Fibromyalgia is a common, chronic and widespread pain disorder characterized by a dull, deep pain in the muscles and tendons that may be felt throughout the body. There are as many as 6 million Americans sufferers. Anyone can develop fibromyalgia; however, 80 percent to 90 percent of those diagnosed are middle-age women.
Although any part of the body can be affected, the most common sites of pain are the neck, back, hands and pelvis. These sites are called "tender points." The pain of fibromyalgia often is described as aching, nagging and exhausting. Muscles become tender to the touch with flu-like aching.
People with fibromyalgia tend to sleep lightly and awaken frequently during the night, which increases fibromyalgia pain and stiffness. They wake feeling exhausted and are extremely fatigued throughout the day. Fibromyalgia is not a psychological disorder, but feelings of depression and anxiety commonly accompany it.
What Causes Fibromyalgia?
Doctors have reason to believe fibromyalgia is hereditary. In people who are more likely to develop fibromyalgia, certain events tend to trigger the illness, including accidents and injuries; autoimmune disorders, such as rheumatoid arthritis and lupus; and infections. In addition, studies have shown that more pain signals are sent to the brain and spinal cord of people with fibromyalgia, making them more sensitive to pain.
Fibromyalgia can be difficult to diagnose. No tests confirm the presence of the illness, and its symptoms are similar to those of many other conditions, such as rheumatoid arthritis, lupus and hyperthyroidism. A doctor might first conduct tests to see if any of these other illnesses are the cause of symptoms.
The American College of Rheumatology has developed a set of criteria for physicians to help identify whether someone has fibromyalgia:
Some doctors believe that a patient doesn’t need to have 11 tender points in order to be diagnosed with fibromyalgia and that if someone experiences widespread pain throughout his or her body, the presence of tender points is not necessary.
While living with fibromyalgia can be challenging, there are ways to effectively manage the illness:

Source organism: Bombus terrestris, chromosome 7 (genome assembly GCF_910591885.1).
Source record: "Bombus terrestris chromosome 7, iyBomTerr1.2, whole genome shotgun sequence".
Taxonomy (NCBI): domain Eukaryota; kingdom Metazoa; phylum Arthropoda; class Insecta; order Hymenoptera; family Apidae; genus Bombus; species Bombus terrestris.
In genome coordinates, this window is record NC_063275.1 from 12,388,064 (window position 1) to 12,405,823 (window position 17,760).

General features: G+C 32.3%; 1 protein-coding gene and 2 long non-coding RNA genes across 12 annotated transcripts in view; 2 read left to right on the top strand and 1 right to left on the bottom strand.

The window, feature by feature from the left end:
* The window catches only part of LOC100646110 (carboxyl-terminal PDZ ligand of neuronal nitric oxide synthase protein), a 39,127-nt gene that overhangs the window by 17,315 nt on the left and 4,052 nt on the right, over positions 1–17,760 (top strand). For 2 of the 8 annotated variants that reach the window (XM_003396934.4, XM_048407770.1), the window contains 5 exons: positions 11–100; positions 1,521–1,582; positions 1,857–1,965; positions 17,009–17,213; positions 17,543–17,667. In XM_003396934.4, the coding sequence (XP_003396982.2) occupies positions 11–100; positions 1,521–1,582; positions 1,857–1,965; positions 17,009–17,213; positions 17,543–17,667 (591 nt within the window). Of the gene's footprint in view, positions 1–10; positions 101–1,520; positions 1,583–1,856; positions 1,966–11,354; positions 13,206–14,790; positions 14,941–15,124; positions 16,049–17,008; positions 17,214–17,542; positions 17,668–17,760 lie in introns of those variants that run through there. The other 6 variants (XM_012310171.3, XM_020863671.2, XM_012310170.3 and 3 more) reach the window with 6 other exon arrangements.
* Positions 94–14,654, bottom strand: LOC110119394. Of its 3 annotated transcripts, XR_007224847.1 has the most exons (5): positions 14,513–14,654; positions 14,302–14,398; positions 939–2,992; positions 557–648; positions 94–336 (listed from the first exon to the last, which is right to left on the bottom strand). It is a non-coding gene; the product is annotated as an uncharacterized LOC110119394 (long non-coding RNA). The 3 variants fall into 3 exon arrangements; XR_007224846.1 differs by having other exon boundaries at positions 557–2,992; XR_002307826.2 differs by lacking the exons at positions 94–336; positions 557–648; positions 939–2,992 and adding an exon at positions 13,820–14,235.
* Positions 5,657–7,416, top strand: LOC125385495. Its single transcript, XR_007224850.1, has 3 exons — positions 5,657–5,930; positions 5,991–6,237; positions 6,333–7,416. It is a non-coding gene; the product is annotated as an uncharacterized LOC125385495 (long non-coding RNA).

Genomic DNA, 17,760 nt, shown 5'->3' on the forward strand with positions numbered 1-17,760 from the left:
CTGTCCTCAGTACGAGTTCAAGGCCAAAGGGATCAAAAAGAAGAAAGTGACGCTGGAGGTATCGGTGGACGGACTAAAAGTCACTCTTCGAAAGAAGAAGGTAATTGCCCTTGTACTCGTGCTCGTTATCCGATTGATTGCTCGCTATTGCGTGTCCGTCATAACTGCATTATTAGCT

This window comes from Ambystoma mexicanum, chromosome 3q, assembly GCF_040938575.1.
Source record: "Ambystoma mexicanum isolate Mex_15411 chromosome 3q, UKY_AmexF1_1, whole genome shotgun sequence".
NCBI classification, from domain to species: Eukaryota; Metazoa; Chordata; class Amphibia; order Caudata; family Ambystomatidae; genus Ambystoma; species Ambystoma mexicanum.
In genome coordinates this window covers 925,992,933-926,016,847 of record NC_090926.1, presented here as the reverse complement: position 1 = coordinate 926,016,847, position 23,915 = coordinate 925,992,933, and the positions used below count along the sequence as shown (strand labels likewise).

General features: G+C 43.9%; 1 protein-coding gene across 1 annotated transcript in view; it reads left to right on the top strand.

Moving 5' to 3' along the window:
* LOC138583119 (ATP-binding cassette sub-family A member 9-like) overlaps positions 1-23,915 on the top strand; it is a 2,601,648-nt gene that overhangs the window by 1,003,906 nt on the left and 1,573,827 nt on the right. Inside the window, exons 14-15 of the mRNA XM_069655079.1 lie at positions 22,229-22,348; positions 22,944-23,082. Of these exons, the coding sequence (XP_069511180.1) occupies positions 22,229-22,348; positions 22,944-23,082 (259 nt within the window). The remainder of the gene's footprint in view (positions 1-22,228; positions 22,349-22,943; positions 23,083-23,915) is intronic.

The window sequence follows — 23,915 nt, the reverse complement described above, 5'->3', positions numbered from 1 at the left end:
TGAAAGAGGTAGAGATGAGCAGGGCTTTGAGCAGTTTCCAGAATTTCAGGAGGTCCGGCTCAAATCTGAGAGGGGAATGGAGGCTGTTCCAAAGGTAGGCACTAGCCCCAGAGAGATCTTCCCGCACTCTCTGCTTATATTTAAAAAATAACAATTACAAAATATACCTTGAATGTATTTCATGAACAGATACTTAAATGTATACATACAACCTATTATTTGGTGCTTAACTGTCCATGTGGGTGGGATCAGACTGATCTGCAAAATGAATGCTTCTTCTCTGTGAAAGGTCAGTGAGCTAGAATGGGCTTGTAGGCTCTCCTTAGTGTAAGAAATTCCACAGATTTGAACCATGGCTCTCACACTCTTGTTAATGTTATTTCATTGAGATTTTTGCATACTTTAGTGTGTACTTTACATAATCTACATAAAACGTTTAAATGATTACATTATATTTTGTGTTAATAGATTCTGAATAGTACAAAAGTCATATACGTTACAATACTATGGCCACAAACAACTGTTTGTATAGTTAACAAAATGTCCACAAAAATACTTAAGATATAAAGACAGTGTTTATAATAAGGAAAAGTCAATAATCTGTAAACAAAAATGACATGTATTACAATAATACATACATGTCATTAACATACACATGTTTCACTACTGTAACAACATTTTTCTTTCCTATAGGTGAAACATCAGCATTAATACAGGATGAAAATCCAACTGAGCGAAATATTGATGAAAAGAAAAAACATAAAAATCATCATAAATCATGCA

Medication: Two prescription medications recently were approved for the treatment of fibromyalgia. In June 2007, the Food and Drug Administration approved Lyrica (pregabalin), marketed by Pfizer, for the treatment of fibromyalgia. Next, the FDA approved Cymbalta (duloxetine hydrochloride), marketed by Eli Lilly and Co., in June 2008. In addition, over-the-counter nonsteroidal anti-inflammatory drugs (aspirin, ibuprofen, naproxen sodium), sleep medications, antidepressants (tricyclic antidepressants, selective serotonin reuptake inhibitors, mixed reuptake inhibitors), muscles relaxants and anti-seizure medications all are used to treat the pain associated with fibromyalgia.
Exercise: Studies have shown that the pain of fibromyalgia can be eased with gentle exercise, such as walking, jogging, yoga, stretching or riding on a stationary bike. It’s important to always check with a doctor before starting any exercise program and to start slowly. Intense exercise can make fibromyalgia symptoms worse.
Sleep management: Sleep can be improved by: going to sleep at the same time every night, maintaining a cool room, limiting caffeine (coffee, tea, cola, chocolate) and avoiding alcohol before bedtime, exercising in the afternoon, limiting naps earlier in the day to no more than 20 minutes, and developing a relaxing bedtime routine, such as playing soft music or taking a bath.
Emotional support: Studies have shown that a type of talk therapy called cognitive behavior therapy can help some people with fibromyalgia manage their pain and improve functioning. Support groups led by trained counselors may provide important information about the condition and encourage discussion of issues of concern to people with fibromyalgia.
Complimentary therapies: Acupuncture, yoga, therapeutic massage, light aerobics, acupressure, training in breathing techniques, chiropractic manipulation, physical therapy, water therapy and many other complimentary therapies can be beneficial to people with fibromyalgia.
American College of Rheumatology. "1990 Criteria for the Classification of Fibromyalgia" (accessed Aug. 11, 2008).
Food and Drug Administration. "Living with Fibromyalgia." FDA Consumer Health Information, July 17, 2008.
National Fibromyalgia Association. "Fibromyalgia."
National Institute of Arthritis and Musculoskeletal and Skin Diseases. "Questions and Answers About Fibromyalgia" (accessed Aug. 11, 2008).